The Senate last week failed to advance two GOP-drafted bills to restrict abortion while the House approved legislation to curtail youth smoking despite concern that a provision banning menthol-flavored cigarettes would enable law enforcement to target the black community.
Those votes came as a House spending panel criticized President Donald Trump’s decision to seek short-term alternatives to building a permanent nuclear waste repository at Yucca Mountain.
Energy Secretary Dan Brouillette told the House Appropriations Energy and Water Development Subcommittee that the White House request for $27.5 million will be used to develop temporary storage alternatives, but had no details other than to say that preliminary work, with federal and state input, would be conducted on those efforts.
He also said that the administration does not plan to seek a change to the existing nuclear waste law even though it would need to be altered to pursue any alternatives to Yucca.
Democratic Rep. Marcy Kaptur, who is the chairman of the panel, said the White House “plan is hollow.”
While she agreed that interim storage is needed, she wants to see more details.
Republicans on the panel were also critical. Ranking member Mike Simpson of Idaho said he was frustrated, remains dedicated to Yucca, but doesn’t expect a funding push for the project this year given the White House’s reversal. The fiscal 2020 White House budget blueprint is the first in Trump’s presidency that did not include funding for the project.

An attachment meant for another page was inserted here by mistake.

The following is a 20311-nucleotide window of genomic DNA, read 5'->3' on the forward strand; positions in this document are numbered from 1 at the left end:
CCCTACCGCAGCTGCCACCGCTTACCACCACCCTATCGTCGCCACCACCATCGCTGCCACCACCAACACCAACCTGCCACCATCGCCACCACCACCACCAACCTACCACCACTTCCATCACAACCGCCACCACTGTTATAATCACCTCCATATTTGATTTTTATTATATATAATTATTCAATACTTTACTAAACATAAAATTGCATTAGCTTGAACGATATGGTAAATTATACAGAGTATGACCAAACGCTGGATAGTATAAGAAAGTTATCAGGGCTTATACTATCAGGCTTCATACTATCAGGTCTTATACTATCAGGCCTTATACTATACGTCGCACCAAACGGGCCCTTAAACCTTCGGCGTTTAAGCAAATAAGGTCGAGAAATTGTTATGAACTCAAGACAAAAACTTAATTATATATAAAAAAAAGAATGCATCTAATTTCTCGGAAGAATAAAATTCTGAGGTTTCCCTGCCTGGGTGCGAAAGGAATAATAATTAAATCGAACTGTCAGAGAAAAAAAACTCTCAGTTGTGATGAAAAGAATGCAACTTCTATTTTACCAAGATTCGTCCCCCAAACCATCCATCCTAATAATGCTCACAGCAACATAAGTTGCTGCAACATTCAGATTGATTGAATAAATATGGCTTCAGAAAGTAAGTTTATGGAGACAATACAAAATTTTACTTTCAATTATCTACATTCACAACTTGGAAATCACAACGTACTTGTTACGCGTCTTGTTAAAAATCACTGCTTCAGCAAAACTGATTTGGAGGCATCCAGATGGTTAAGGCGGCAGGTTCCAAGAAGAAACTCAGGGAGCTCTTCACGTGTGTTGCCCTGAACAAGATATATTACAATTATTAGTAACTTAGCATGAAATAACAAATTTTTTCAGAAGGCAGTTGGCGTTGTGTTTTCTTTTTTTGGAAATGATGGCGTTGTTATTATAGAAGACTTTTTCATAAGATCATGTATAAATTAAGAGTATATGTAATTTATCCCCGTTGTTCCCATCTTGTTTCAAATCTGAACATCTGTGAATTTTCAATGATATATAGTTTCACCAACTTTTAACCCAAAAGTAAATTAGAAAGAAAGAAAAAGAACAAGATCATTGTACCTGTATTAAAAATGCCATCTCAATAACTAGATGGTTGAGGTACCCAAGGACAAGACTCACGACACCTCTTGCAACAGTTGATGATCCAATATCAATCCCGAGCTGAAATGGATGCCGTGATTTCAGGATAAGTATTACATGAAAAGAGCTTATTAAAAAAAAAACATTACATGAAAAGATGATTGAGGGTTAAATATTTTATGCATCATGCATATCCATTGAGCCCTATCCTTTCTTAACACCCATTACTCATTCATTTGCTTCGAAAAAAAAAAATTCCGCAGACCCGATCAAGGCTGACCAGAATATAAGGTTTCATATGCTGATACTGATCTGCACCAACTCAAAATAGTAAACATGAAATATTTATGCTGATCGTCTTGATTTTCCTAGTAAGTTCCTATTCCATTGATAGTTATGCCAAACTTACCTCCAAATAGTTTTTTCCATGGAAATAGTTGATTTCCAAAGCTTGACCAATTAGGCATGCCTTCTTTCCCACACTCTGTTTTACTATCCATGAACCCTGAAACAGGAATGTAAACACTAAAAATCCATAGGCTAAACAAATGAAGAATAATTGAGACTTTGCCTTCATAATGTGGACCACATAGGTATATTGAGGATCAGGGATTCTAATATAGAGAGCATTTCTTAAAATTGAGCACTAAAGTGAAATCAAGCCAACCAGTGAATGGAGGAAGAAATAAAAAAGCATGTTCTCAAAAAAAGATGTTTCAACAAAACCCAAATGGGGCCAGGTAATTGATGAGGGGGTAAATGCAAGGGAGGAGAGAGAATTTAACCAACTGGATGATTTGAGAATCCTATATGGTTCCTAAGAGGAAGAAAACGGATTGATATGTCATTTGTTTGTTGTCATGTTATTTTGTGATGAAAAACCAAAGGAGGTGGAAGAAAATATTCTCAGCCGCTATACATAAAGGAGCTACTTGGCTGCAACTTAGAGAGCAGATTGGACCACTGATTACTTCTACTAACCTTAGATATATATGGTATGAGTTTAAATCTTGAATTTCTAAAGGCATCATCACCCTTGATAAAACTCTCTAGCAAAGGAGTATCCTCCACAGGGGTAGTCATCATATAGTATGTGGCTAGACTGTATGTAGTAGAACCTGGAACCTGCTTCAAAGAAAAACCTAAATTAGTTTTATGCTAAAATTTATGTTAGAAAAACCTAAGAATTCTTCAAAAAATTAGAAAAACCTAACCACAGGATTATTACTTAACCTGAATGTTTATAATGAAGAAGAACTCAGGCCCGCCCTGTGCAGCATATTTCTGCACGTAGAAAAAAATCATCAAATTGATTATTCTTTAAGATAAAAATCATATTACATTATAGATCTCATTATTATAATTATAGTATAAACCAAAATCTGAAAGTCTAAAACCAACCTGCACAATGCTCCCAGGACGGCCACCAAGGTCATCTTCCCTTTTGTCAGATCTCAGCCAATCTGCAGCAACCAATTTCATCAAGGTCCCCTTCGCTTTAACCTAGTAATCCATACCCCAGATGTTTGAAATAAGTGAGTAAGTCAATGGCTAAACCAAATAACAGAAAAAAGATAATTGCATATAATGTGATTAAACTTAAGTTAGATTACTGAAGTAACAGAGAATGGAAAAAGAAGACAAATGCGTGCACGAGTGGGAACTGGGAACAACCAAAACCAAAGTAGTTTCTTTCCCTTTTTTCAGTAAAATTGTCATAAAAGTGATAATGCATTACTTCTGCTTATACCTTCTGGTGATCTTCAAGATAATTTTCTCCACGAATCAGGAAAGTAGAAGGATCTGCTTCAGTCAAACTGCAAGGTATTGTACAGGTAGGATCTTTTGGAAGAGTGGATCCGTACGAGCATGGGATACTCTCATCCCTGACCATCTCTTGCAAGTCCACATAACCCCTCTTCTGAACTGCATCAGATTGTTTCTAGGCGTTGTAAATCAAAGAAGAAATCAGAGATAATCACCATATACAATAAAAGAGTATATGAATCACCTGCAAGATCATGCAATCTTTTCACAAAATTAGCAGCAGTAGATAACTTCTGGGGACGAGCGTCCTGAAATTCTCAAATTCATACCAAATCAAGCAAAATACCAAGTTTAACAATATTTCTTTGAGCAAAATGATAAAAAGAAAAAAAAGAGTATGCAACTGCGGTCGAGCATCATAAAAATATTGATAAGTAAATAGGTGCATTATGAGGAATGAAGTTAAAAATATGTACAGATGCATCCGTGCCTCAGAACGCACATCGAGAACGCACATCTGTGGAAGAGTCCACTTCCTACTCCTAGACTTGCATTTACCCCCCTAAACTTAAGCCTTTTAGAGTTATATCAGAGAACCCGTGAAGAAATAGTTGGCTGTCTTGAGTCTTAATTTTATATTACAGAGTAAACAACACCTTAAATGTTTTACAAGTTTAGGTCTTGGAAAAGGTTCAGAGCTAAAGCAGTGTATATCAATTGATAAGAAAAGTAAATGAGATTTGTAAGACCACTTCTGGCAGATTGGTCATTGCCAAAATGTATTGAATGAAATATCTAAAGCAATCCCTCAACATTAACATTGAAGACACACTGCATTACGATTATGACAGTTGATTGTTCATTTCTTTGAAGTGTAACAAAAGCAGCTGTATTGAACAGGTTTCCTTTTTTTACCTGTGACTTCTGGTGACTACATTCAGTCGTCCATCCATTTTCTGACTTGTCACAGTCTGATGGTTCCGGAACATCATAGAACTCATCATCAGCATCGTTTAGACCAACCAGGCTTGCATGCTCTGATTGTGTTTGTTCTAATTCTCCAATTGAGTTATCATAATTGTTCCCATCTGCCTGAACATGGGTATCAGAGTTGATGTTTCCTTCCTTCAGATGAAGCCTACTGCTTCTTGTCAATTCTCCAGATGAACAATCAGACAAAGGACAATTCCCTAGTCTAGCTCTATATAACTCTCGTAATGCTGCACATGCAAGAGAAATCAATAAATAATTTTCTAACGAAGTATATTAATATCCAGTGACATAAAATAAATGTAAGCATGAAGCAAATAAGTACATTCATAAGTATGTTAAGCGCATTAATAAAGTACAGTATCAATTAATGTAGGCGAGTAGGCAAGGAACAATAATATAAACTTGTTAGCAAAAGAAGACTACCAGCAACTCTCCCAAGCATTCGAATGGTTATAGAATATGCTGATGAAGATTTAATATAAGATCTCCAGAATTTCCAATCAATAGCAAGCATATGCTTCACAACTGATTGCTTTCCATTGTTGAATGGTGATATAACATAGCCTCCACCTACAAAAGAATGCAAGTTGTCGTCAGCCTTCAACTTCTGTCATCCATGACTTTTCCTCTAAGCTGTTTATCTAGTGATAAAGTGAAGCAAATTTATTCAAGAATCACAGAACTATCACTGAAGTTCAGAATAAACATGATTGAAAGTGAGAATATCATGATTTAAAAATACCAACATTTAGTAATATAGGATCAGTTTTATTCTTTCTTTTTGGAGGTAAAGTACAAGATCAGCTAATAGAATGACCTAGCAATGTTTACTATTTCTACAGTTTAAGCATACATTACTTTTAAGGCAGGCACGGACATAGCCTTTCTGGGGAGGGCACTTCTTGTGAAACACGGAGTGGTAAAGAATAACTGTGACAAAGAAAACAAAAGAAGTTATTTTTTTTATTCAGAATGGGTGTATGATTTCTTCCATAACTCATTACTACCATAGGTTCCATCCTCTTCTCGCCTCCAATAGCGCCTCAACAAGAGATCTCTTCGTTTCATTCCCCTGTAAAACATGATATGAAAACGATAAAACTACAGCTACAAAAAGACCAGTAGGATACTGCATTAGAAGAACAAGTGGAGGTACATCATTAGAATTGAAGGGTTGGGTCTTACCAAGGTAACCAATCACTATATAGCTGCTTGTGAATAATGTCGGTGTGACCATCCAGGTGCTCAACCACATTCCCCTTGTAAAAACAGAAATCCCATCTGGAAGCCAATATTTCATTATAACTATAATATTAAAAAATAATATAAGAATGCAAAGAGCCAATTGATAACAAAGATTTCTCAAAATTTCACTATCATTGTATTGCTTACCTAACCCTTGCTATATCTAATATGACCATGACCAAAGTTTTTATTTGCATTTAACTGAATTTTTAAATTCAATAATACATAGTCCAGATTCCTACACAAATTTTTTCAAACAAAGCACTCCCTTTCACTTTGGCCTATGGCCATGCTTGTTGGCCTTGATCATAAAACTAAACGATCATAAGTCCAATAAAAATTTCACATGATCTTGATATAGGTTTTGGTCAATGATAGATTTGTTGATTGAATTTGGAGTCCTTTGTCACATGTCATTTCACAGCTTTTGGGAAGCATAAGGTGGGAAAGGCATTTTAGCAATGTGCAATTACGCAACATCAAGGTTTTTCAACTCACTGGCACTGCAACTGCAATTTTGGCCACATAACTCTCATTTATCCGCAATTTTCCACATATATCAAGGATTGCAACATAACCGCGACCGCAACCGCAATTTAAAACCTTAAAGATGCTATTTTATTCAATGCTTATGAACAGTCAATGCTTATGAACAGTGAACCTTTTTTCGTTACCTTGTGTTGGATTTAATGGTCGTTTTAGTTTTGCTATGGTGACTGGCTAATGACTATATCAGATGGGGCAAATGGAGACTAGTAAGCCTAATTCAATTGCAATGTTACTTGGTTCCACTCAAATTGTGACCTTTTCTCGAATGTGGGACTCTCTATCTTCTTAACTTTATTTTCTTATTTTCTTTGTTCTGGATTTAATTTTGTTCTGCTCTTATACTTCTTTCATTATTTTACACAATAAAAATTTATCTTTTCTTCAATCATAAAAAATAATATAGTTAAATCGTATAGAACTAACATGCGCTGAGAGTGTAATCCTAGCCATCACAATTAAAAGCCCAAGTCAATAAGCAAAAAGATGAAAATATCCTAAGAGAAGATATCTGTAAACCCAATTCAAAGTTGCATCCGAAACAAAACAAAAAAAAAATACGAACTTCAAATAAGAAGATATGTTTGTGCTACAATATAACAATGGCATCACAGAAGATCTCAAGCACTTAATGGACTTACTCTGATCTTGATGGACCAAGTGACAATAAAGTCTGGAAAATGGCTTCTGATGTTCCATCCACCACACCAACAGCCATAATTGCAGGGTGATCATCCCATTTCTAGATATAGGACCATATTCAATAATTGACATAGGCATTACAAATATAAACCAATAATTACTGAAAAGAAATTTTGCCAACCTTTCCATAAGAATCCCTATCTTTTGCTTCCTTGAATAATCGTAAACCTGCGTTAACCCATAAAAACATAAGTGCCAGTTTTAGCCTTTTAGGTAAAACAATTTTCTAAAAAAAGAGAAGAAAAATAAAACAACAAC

Another member, Republican Dan Newhouse of Washington, said the president was “playing politics” on the nuclear storage issue.
His comment underscores Trump’s 2020 reelection campaign strategy to compete in Nevada, a state he lost in 2016 by just two points.
Both Sen. Catherine Cortez Masto and Sen. Jacky Rosen voted against the anti-abortion bills. The measures needed 60 votes to advance, but neither could clear that hurdle.
The bills come ahead of the 2020 election in November and allow members to register their support on an issue that could play a role in energizing Republican voters. The votes also came the same week as the Conservative Political Action Conference, where right-wing activists heard from GOP members of Congress and President Donald Trump's administration.
Cortez Masto spoke out on the Senate floor against the bills, one which would ban abortion once a fetus reaches the 20-week mark and another which would require doctors to treat infant survivors of failed abortions.
“These bills are part of a wave of efforts to turn back the clock on women’s health,” Cortez Masto said
Twenty-five new abortion bans were signed into law by state legislatures in 2019, primarily in the South and Midwest, according to the Guttmacher Institute, which supports abortion rights.
Cortez Masto cited efforts by the Nevada Legislature, the only majority-women legislature in the nation, to protect access to abortion and a history of state support for abortion rights, including amending the state constitution in the 1990s.